Constitutional colorblindness  

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Constitutional colorblindness is an aspect of United States Supreme Court case evaluation that began with Justice Harlan's dissent in Plessy v. Ferguson in 1896. Prior to this (and for a good while afterwards), the Supreme Court considered color as a determining factor in many landmark cases. Constitutional colorblindness holds that skin color or race is virtually never a legitimate ground for legal or political distinctions, and thus, any law that is "color conscious" is presumptively unconstitutional regardless of whether its intent is to subordinate a group, or remedy discrimination. The concept, therefore, has been brought to bear both against vestiges of Jim Crow oppression, as well as remedial efforts aimed at overcoming such discrimination, such as affirmative action.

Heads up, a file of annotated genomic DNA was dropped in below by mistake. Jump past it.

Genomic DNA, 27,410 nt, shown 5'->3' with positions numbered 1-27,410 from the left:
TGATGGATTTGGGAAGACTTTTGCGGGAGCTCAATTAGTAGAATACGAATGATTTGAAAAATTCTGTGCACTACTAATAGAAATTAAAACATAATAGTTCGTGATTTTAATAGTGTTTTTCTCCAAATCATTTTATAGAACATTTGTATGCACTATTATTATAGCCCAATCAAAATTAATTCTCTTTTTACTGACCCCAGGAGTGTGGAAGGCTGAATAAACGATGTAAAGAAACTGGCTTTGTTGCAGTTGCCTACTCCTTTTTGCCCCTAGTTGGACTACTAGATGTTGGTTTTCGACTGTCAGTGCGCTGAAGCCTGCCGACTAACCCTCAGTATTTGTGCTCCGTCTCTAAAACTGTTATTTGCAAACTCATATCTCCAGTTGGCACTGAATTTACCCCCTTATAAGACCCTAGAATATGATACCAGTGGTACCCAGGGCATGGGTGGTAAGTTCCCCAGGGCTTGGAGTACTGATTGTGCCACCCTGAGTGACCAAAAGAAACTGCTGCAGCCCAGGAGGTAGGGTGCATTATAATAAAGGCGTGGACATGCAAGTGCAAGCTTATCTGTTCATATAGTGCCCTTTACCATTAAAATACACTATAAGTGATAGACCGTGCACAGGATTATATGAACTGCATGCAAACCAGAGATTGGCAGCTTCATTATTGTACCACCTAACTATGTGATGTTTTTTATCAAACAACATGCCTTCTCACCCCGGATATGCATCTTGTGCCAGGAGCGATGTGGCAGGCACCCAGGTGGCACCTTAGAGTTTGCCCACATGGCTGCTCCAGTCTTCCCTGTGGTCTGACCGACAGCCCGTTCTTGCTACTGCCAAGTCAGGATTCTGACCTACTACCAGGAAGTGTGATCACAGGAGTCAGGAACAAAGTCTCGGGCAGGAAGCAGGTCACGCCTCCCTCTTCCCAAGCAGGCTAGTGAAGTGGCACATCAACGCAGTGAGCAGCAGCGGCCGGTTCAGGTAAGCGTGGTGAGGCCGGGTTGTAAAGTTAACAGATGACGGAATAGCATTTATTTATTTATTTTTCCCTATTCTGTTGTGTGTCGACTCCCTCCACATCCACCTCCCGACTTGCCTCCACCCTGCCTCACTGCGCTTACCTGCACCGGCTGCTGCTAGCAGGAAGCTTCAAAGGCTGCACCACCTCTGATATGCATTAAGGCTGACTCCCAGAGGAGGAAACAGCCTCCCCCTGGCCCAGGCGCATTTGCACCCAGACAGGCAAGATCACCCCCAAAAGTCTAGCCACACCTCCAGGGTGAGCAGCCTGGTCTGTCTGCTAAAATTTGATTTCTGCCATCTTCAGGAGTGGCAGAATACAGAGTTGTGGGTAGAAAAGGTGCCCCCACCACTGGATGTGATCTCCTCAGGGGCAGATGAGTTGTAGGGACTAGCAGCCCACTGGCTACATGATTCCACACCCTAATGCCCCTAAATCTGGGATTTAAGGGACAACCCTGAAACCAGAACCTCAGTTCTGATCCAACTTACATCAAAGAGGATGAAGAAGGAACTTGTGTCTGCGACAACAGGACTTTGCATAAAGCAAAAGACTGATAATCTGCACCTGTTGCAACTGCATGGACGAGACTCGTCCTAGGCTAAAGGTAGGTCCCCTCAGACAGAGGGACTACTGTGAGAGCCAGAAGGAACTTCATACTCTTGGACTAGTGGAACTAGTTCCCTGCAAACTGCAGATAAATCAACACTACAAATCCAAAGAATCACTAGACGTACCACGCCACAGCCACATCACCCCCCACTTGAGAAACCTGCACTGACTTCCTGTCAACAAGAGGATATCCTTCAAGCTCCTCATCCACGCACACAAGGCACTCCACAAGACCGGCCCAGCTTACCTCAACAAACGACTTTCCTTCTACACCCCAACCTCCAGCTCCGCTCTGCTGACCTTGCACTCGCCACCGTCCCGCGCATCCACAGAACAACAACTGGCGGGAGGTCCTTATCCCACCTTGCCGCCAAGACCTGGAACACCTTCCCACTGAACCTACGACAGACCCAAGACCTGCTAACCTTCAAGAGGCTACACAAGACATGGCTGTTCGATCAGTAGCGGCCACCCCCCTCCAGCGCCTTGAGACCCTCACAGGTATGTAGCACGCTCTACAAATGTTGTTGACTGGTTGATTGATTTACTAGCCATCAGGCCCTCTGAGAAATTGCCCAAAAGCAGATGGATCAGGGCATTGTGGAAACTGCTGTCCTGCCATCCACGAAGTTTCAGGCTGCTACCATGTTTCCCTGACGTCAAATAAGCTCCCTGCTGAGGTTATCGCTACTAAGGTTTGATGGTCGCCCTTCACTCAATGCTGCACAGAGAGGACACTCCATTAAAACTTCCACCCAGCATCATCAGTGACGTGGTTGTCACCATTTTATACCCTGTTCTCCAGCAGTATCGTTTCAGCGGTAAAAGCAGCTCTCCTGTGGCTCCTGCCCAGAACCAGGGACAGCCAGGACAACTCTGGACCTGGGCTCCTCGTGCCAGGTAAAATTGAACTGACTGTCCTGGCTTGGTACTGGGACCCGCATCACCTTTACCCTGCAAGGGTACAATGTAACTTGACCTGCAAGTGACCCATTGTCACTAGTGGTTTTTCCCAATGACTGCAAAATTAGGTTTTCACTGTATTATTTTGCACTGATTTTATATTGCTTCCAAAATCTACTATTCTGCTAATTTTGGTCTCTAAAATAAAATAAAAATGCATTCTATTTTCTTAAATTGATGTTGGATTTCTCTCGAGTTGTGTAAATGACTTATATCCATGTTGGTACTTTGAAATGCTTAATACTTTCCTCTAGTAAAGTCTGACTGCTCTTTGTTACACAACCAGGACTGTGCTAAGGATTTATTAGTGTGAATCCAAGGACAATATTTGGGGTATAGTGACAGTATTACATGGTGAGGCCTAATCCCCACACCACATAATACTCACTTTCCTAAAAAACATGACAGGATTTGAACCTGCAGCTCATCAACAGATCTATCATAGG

Unless indicated otherwise, the text in this article is either based on Wikipedia article "Constitutional colorblindness" or another language Wikipedia page thereof used under the terms of the GNU Free Documentation License; or on research by Jahsonic and friends. See Art and Popular Culture's copyright notice.

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